How are the directions on a planet determined? Is it based on sunrise, if the sun rises in the east? Or is it based on magnetic north?

I would like to know about directions for planets which may have horizontal axis rotation, or two suns or something else.

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    $\begingroup$ How can this have answer different from "whatever way fits your story best"? $\endgroup$ – Mołot Sep 8 '17 at 11:00
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    $\begingroup$ Short answer: yes, all of those things are used to define directions. Long answer: ...and that makes everything extremely confusing. Just the fact that we have several different north poles should give you some indication of how confusing this is. So how is it all determined? That usually depends on the situation at hand. Depending on what your needs are, you can pick any of several methods. $\endgroup$ – MichaelK Sep 8 '17 at 11:02

That greatly depends on the respective culture and available technology, as all your examples have been present and actively used at various times in history within various cultures.

1) With 1 or 2 suns, you can determine the direction of the sunrise and continuous movement of the sun(s) in the same way human scouts have done so for millenia, as long as each sun reliably will rise the same location and there is no 'spiralling', rotationary or simply randomised effect which changes this direction within a short time (e.g. a few days or months).

2) For measuring a magnetic north, you require knowledge about magnetism or at least practical experience how to use certain materials which will always align according to a specific direction. This certainly requires far more cultural knowledge than option 1) which is available to any creature with high enough intelligence to help with orientiation. A scenario, where this orientation would fail, is when the magnetic poles are switching/rotating at far more frequent intervals than they do so on earth.

3) Orientation by the stars which remain fairly fixed for long times has been a valid option for millenia and is possibly the most reliable, as long as the suns do not produce too much 'background' light such that the stars are not visible any more.

4) Orientation by triangulation or landmarks (e.g. mountain ranges) which are unmistakable and possible to see from a very large distance while at the same time they remain stationary and allow orientation relative to the landmark. Here, the problem is of course that the landmarks have to be visible and should not be obscured by large obstacles (forests, chasms,...) A variant of this is similar to GPS, if your native species has the ability to fly high enough to choose fixed points with respect to which they get oriented.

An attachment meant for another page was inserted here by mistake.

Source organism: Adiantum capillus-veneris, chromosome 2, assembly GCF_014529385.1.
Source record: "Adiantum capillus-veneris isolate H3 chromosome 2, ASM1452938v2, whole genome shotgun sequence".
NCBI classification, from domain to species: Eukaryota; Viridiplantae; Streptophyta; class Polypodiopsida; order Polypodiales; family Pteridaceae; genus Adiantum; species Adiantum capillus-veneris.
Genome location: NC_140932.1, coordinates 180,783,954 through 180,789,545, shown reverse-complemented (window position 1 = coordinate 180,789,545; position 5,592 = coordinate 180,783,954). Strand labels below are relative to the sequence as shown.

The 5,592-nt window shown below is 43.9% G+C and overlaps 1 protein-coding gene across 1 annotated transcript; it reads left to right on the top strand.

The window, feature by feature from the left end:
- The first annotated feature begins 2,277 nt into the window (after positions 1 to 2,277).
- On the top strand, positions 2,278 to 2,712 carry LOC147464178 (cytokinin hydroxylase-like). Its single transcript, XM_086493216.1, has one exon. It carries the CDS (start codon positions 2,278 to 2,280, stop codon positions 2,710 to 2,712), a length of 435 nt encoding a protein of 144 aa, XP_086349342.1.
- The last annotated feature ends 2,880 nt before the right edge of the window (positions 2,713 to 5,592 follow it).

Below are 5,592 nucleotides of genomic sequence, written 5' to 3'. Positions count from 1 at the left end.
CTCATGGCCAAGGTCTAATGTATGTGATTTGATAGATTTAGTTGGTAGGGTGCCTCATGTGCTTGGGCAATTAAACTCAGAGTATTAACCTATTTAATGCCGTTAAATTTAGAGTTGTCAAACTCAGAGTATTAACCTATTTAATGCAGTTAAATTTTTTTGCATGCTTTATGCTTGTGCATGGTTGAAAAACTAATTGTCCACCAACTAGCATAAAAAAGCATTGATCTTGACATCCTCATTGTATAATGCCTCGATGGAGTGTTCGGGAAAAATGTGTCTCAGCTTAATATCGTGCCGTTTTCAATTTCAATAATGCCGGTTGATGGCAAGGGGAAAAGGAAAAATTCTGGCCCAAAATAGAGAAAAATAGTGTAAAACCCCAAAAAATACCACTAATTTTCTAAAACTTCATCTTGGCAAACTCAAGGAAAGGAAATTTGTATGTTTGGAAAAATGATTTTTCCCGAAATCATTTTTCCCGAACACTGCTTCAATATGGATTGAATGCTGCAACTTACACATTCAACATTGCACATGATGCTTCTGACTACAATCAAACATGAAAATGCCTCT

Directions are always in the direction of something (fairly obviously), although what that something is is not necessarily reachable: there is no such place as an east or west pole, for example.

The only real requirement for directions, for the purpose of communication and navigation, is that they are unambiguous and meaningful in context. If the context is relatively small, for example a people living within a valley and rarely venturing outside, meaningful directions would be towards landmarks, ideally clearly visible, on the outskirts of the valley. These would be adequate, and possibly far more useful than N,S,E,W for such a society and probably not evenly placed.

A global civilization, however, assuming a globe and not something else like the discworld, is more likely to adopt something like the compass points, even without a magnetic north - with rotation, against rotation, perpendicular to rotation (two directions). Of course, a bird society is likely to also include Up and Down as meaningful 'compass' points.

A civilization living upon the face of a cliff, or underground in a network of tunnels may well have something more exotic.

I doubt that the number of suns would make much difference. Even with one sun, the direction of the sun itself cannot be used since it moves in the sky, although the direction of where it rises, and where it sets, often is. With two suns, sunrise and sunset becomes less noticeable, individually, and rather more confusing if taken together.

Basically, for your purposes, choose whatever works for you and your people.


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